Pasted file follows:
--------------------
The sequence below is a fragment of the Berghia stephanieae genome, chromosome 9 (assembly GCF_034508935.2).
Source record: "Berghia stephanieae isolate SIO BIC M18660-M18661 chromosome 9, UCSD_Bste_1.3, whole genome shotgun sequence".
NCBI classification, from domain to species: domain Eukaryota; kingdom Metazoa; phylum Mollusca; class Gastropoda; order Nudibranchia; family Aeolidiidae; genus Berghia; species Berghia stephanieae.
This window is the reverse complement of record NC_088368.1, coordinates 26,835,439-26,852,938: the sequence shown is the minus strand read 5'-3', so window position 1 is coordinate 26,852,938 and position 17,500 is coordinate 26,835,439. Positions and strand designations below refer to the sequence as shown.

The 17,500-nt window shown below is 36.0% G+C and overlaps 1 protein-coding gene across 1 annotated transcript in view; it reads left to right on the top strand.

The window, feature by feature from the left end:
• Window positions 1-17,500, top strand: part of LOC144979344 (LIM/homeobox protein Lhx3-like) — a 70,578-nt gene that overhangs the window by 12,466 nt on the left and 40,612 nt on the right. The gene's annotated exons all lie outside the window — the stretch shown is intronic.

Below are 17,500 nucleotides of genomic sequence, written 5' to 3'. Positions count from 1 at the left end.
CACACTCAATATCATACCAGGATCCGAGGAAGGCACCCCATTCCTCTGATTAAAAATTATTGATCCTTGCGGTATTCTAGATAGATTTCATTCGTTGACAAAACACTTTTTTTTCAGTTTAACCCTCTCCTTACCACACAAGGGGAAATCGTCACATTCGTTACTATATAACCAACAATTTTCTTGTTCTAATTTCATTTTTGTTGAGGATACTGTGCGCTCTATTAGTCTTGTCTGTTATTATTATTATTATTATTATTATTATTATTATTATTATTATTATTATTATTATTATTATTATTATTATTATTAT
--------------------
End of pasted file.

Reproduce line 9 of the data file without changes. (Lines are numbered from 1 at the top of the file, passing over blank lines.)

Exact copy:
CACACTCAATATCATACCAGGATCCGAGGAAGGCACCCCATTCCTCTGATTAAAAATTATTGATCCTTGCGGTATTCTAGATAGATTTCATTCGTTGACAAAACACTTTTTTTTCAGTTTAACCCTCTCCTTACCACACAAGGGGAAATCGTCACATTCGTTACTATATAACCAACAATTTTCTTGTTCTAATTTCATTTTTGTTGAGGATACTGTGCGCTCTATTAGTCTTGTCTGTTATTATTATTATTATTATTATTATTATTATTATTATTATTATTATTATTATTATTATTATTATTATTATTATTAT